Block on Trump's Asylum Ban Upheld by Supreme Court
Federal agencies, that fourth branch of government, have been increasing regulation and enforcement actions in the past years, expanding readings of federal employment laws, targeting individual corporate officers, and even inching closer and closer to institutions once considered "too big to jail." And as government enforcement becomes increasingly robust, many old lessons are starting to change.
To help you stay on top of it all, here are our top pieces on recent government litigation and enforcement trends, from the FindLaw archives.
The Yates Memo marks a major change in the Department of Justice's approach to corporate wrongdoing, switching the focus decidedly towards individual culpability. That means more of a focus on individual officers, less of a rush to settlement, and fewer releases of individual liability. But the memo could have unintended consequences, experts warn, leading to less cooperation from corporations facing DOJ investigations.
The Civil Rights Act has long been the primary bulwark against discriminatory employment practices. But the act's reach has begun to change in recent years, particularly with regards to sex discrimination. The government has now embraced the once-rejected idea that sex discrimination includes discrimination against transgender individuals and, for the first time ever, has extended that protection to gays and lesbians as well.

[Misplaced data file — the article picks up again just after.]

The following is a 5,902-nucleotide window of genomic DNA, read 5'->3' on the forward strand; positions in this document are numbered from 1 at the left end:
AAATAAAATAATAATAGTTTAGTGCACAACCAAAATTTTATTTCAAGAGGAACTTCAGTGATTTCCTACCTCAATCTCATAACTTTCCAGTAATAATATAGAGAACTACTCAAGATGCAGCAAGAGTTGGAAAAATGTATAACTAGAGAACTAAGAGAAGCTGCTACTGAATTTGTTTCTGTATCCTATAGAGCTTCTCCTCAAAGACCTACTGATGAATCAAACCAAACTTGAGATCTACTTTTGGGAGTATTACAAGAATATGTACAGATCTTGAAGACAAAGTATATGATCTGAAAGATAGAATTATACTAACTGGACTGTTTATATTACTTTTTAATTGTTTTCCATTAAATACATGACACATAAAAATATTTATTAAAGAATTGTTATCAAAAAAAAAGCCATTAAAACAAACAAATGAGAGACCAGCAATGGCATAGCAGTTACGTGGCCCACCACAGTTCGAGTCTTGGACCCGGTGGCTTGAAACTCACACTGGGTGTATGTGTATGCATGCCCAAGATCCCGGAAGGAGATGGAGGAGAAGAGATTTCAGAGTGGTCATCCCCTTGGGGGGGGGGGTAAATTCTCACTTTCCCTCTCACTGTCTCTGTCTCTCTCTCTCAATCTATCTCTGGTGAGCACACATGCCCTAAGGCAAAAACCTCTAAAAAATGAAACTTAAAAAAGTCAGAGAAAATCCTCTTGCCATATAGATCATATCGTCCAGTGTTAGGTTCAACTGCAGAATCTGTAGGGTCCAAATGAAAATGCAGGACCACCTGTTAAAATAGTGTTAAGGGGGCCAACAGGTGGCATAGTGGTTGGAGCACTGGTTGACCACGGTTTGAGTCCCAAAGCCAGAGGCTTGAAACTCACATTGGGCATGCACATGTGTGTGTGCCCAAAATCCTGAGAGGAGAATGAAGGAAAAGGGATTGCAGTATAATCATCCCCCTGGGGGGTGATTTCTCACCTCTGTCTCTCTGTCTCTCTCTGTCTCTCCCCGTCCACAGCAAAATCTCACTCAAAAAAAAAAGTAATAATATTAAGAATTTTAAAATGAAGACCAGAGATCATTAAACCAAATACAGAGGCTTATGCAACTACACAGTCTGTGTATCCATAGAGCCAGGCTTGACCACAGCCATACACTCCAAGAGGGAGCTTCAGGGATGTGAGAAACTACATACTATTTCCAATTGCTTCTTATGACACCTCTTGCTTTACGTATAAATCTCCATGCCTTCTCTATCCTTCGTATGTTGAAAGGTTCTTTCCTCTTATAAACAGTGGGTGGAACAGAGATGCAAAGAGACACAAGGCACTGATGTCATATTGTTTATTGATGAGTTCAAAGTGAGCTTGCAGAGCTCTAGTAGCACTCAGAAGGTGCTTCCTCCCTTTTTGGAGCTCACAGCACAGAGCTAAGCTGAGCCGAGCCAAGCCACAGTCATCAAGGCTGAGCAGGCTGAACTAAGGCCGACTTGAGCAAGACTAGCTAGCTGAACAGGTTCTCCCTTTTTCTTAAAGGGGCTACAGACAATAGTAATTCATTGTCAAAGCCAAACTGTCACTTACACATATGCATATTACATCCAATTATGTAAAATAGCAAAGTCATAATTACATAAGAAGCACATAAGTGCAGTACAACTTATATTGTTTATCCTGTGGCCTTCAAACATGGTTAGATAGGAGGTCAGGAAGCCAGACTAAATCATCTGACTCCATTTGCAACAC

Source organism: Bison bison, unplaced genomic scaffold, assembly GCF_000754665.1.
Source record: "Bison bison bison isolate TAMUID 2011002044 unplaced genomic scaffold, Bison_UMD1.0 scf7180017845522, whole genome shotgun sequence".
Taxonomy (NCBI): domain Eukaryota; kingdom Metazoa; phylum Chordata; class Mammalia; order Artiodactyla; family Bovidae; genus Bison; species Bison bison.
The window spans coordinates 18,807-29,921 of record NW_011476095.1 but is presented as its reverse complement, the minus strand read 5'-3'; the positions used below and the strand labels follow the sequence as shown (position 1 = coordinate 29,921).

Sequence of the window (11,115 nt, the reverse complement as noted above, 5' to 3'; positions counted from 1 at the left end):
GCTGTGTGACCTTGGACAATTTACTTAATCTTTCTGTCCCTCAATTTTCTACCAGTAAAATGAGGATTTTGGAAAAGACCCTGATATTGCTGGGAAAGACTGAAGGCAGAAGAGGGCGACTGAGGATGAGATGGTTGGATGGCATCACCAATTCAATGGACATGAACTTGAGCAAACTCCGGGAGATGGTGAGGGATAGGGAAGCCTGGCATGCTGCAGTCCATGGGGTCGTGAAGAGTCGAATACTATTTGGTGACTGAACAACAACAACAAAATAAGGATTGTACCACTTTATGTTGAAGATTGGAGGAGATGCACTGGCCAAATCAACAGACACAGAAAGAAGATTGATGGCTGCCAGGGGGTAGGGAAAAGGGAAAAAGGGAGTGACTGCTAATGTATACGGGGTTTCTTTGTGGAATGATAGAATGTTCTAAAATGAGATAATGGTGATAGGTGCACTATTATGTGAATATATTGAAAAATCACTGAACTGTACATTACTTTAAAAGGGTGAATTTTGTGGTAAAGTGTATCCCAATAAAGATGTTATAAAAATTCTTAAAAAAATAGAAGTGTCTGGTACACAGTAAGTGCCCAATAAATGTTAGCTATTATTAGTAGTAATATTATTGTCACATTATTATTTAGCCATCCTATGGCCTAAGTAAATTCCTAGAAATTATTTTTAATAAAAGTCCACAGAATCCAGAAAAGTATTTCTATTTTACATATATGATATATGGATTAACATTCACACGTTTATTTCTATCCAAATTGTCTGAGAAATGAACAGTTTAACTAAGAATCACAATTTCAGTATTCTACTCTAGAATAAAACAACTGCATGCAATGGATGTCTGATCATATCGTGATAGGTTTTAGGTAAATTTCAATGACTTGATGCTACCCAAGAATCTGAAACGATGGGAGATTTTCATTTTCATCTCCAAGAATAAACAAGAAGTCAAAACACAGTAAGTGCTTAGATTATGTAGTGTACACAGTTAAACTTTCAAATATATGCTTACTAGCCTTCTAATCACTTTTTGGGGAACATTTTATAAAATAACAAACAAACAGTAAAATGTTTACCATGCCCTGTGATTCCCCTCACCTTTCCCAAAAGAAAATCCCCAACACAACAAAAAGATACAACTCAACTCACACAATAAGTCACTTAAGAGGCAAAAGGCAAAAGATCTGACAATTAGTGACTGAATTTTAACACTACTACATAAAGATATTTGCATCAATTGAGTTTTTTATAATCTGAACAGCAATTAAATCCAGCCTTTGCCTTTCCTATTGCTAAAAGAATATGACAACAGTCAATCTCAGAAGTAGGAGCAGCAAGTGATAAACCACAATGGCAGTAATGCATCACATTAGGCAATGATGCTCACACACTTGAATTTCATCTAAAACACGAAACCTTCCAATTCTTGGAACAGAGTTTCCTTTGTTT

That broader reading of sex discrimination is getting one of its first major challenges in the DOJ's clash with North Carolina. After that state adopted a law forcing individuals to use the bathroom of their birth gender, rather than the gender they currently identify with and live as, the Justice Department brought suit, saying that the state had violated Title VII of the Civil Rights Act, as well as the Violence Against Women Act.
Of course, enforcement agencies can't do it all on their own, which is why they often rely on the help of whistleblowing employees. And to help encourage employees to come forward, the Security and Exchange Commission first established a whistleblower rewards program in 2011, offering cash for information. Since then, it's paid out $68,000,000.